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I think the question should be reopened as soon as the author edits it to include the necessary detail. For example, they could answer questions like:

  • What do you already know?
  • Which answer do you think is most likely the correct one?
  • Are there any choices that you feel aren't correct? Why?

The goal here should be to teach someone how to write their question in a way that will be well-received so their next question doesn't get closed. Leaving poorly-formed questions open just leads to more of the same type of questions, which frustrates the people who are getting their questions closed, the people who are trying to curate the site by closing questions that don't meet ELL's quality standards, and the people interested in answering those questions.

If the author just wants their homework done without needing to put in any effort themselves, the question should stay closed. If it's an interesting topic, then someone who would like to write an answer on that topic should ask a well-formed question and self-answer. That helps learners two ways; it answers a question they might have and it demonstrates what a good question looks like.

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    Now I see your point rather more strongly than before. Commented Aug 17, 2022 at 17:41
  • The question as formulated is very clear, it's perfectly formatted too. You're criticising the OP's lack of effort and research. Perhaps worthy of a downvote or better still a comment asking the OP to clarify.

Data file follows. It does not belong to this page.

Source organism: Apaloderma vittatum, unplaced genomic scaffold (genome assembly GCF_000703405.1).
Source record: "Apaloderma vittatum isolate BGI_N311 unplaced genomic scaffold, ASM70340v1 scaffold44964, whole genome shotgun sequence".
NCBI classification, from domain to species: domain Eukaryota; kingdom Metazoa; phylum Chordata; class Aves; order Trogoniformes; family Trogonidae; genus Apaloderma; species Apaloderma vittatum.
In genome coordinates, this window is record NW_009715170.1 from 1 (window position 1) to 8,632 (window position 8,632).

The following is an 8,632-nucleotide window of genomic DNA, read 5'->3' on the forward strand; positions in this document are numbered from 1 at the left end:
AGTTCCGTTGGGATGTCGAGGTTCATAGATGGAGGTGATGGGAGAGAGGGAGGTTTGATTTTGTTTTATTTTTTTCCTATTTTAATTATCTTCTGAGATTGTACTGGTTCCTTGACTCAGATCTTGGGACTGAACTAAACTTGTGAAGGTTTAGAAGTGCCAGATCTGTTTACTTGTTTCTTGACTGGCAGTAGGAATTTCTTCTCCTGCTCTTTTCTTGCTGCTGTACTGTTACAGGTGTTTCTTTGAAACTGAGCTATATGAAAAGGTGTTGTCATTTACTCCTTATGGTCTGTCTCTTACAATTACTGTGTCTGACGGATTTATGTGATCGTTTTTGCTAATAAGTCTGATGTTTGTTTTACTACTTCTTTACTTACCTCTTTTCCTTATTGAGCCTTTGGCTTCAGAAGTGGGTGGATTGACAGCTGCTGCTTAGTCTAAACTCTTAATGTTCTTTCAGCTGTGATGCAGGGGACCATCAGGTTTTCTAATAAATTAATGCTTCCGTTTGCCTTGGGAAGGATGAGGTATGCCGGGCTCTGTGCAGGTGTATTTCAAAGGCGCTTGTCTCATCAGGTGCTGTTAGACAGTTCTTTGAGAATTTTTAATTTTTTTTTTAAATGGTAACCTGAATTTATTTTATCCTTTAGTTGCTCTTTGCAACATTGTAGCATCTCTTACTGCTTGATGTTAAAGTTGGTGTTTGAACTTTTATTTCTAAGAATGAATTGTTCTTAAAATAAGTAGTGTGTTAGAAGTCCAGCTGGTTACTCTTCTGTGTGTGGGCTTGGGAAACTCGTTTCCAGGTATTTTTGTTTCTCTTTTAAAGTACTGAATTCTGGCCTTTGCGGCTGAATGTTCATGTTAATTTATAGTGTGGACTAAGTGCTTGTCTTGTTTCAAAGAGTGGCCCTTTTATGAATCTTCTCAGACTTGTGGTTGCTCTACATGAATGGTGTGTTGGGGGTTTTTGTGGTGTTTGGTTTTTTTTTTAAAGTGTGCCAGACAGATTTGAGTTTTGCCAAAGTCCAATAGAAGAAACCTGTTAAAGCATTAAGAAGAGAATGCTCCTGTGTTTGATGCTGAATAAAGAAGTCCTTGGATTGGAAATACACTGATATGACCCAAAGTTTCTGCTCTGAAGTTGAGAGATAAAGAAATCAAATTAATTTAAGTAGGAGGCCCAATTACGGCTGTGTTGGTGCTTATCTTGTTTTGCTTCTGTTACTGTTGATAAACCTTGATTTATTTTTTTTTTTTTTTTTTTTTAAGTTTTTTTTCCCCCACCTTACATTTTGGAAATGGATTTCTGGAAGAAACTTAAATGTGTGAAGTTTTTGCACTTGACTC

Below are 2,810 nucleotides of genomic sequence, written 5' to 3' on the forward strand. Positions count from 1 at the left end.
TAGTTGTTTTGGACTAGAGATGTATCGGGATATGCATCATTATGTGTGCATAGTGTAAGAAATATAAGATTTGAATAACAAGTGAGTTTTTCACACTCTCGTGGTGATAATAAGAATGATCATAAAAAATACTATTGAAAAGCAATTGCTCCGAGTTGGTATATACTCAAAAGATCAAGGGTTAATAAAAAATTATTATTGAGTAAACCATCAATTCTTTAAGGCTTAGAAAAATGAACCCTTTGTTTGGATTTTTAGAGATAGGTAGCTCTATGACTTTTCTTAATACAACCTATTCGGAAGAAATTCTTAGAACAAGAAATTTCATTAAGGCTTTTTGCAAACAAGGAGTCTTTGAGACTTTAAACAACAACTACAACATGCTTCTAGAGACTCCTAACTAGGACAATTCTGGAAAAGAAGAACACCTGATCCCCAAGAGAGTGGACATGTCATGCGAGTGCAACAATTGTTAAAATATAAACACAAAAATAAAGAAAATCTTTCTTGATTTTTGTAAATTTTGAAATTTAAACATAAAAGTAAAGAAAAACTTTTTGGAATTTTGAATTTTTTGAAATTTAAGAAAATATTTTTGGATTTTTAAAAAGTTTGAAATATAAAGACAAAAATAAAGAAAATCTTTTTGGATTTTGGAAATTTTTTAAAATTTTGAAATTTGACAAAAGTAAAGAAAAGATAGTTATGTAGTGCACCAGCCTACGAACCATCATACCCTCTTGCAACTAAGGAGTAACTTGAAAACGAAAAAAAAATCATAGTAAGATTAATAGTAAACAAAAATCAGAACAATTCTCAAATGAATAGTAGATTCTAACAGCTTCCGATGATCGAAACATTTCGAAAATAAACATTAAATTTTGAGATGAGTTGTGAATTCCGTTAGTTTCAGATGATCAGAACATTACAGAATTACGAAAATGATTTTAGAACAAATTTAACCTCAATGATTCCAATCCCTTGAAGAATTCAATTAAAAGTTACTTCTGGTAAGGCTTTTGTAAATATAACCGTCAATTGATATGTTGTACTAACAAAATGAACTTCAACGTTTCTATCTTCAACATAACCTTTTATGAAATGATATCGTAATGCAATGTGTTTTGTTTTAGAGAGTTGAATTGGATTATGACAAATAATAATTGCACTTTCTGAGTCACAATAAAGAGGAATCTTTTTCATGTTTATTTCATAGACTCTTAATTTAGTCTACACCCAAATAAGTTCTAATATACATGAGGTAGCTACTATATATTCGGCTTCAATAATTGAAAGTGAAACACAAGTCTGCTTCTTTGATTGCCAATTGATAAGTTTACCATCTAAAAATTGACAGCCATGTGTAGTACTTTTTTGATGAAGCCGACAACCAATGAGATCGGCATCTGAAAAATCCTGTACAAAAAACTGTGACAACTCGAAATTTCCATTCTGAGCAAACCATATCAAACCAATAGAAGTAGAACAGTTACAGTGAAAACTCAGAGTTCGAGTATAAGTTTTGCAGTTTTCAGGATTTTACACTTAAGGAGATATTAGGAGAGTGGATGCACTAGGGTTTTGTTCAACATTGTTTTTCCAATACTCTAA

– Mari-Lou A
    Commented Aug 17, 2022 at 21:07
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    @Mari-LouA No, a downvote of a brand new user because they don’t know the well-established guidelines for asking a question on SE is not a better solution than putting the question on hold until it is improved.
    – ColleenV
    Commented Aug 17, 2022 at 22:48
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    a downvote coupled with a comment, or just a comment by itself explaining the guidelines is faster and more likely to be efficacious. I doubt the OP will come back but we'll see.
    – Mari-Lou A
    Commented Aug 18, 2022 at 0:16
  • @DavidSiegel - I see congratulations are in order. I am glad that my election vote was effective. Commented Aug 18, 2022 at 9:44
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    The primary goal should be to provide querents with the answers they seek, not to teach them how to present questions. Imho the only reason we have guidelines for presentation in the first place is to help ensure we clearly understand exactly what information the querent seeks. Who are all these "litte Hitlers" who think they have the right to judge querents for not devoting enough effort to "prior research"? (For some querents, the mere fact of raising a question here on ELL might be seen as making an effort! :) Commented Aug 18, 2022 at 11:13
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    @FumbleFingers You know who they are, and I think all are experienced posters here who have made significant contributions to ELL. You might well think they are being overly strict, but IMO "little hitlers" is over the top. You forget, or don't mention, ELL's other function, to build a searchable resource to help future querents. Well-asked questions should b easier to search and help elicit good answers for the future as well as the present. Colleen V is urging that questions with too littel efort will draw other such questions, drowning out Qs to which better answers are likely. [...] Commented Aug 18, 2022 at 16:13